With this apparatus, pictures are obtained as we can see in figure 2.

The image processing is made according to the flowchart below and the result of this process leads to an image like the one in picture 3.

Figure 2: Photograph of the dice
Figure 3: Figure 2 after software recognition


The experience execution protocol is simple because it consists in stimulating the platform conveniently, so that it can scramble the dice. The main features of the configurator control room are described below for a better understanding.

Dice shuffling

The dice are released (shuffled) by the oscillating movement of the platform where they are located. The user can select the starting and the ending frequencies of the sound wave that will be transmitted to the platform. This sound wave is synthesized on demand, there are no pre-recorded sound files.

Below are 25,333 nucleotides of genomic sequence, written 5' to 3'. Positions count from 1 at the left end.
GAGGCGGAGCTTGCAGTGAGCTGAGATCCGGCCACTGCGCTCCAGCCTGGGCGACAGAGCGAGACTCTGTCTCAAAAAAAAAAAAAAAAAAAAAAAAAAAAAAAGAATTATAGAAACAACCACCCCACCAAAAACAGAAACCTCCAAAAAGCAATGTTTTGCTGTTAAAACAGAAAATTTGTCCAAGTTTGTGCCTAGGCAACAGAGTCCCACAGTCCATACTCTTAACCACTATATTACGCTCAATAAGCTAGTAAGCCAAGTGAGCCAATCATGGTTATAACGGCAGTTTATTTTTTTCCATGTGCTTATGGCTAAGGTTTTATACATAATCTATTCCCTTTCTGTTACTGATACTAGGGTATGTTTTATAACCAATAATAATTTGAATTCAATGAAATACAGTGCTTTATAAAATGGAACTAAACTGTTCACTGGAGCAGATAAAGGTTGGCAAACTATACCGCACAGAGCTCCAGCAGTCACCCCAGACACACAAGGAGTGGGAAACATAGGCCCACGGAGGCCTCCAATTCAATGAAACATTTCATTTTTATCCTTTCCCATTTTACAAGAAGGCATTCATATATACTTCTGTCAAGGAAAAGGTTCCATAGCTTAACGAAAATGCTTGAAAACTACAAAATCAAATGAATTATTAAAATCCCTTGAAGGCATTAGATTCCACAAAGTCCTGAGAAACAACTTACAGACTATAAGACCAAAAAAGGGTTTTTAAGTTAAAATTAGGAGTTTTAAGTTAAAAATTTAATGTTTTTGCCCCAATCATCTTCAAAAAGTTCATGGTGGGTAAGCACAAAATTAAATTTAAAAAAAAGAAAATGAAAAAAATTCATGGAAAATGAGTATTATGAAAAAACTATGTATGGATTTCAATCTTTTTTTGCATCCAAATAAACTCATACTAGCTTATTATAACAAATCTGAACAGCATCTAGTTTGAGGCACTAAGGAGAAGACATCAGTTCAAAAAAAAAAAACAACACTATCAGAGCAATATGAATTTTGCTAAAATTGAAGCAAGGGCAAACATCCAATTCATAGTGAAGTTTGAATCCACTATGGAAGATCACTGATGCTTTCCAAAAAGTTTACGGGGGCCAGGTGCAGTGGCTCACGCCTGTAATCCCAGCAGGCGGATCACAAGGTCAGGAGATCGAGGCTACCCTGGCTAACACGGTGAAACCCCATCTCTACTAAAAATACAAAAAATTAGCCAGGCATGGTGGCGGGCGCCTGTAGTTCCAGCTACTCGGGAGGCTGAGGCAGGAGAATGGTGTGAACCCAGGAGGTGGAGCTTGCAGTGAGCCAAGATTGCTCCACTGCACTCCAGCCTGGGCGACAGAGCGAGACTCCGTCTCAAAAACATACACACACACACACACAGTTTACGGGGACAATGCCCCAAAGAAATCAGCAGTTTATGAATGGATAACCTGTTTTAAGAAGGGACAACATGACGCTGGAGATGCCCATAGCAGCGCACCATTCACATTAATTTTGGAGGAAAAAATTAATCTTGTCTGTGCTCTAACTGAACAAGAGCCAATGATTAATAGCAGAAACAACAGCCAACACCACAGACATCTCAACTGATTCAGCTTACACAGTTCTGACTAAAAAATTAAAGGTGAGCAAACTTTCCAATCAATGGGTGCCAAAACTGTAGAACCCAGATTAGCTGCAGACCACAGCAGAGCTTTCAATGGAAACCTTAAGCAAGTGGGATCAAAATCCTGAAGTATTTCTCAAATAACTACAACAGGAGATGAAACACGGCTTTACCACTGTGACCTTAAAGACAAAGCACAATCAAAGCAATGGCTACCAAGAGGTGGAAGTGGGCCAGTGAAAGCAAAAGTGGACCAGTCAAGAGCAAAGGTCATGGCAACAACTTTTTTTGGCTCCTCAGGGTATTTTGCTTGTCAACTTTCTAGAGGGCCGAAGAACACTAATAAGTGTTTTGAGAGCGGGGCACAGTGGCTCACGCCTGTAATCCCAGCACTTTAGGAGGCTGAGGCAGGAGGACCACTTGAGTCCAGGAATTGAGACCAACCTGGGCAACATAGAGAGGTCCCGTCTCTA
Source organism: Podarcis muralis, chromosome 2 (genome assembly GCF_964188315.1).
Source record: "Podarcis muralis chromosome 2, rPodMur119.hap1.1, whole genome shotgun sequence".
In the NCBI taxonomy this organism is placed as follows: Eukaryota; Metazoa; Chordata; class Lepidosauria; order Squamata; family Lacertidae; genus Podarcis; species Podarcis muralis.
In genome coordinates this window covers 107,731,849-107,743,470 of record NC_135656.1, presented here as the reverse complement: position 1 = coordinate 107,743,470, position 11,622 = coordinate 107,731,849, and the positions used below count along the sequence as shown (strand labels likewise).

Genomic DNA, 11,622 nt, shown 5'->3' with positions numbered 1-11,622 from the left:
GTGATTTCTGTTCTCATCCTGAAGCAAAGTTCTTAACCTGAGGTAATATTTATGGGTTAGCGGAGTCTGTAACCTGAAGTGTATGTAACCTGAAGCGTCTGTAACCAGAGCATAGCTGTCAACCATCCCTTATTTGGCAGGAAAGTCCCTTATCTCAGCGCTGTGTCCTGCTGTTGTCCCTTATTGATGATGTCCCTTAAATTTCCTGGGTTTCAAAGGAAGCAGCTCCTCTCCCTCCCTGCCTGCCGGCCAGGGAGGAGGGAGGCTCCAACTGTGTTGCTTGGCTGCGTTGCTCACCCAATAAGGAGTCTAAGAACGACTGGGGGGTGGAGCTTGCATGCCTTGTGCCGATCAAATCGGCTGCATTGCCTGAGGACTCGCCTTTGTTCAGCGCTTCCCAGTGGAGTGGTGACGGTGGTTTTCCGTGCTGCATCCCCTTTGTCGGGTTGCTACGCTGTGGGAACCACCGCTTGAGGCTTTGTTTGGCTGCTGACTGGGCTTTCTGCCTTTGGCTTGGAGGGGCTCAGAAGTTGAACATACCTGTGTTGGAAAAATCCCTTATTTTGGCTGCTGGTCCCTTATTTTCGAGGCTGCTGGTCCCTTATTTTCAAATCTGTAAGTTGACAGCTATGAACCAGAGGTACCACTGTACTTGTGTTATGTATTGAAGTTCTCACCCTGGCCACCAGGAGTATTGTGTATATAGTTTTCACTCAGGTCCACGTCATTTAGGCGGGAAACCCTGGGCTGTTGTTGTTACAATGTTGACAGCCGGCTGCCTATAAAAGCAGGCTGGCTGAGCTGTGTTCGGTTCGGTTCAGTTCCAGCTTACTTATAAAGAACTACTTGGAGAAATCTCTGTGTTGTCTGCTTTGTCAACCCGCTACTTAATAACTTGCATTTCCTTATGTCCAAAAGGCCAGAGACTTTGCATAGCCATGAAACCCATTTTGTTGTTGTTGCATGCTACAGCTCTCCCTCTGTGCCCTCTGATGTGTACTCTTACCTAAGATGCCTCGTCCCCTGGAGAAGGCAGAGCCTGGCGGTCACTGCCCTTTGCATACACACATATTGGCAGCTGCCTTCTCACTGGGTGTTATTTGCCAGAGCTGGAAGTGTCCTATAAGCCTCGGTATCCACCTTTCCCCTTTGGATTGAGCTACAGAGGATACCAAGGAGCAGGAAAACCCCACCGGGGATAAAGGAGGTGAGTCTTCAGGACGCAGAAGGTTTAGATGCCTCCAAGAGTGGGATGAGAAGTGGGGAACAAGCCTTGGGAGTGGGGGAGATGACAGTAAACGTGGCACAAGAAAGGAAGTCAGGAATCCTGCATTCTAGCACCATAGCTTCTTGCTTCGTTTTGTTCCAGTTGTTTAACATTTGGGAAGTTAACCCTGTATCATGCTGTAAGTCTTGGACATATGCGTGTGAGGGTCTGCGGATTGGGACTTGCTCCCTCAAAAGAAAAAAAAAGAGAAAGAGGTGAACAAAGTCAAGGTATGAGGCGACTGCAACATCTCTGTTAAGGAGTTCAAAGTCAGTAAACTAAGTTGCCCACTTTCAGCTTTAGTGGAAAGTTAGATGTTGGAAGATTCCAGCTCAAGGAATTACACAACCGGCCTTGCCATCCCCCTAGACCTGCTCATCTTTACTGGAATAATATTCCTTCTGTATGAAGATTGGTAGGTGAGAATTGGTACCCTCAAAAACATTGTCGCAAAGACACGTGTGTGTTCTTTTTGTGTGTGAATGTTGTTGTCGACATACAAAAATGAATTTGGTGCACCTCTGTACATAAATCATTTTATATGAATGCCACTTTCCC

The frequency can be chosen between 20Hz and 150Hz. Bellow 20Hz there is no response from the hardware to vibrate the platform; above 150Hz, the inertia "forces" a low amplitude motion, so the dice don't move.

The user can also choose the duration of the sound wave from 1.5 to 10 seconds. The lower value is enough to shuffle some of the dice at lower frequency but it will ultimately result in a small randomization. The upper limit allows very high randomization and is not even necessary in some cases.


The user chooses how many frames should be analysed by choosing the number of samples between 1 and 20.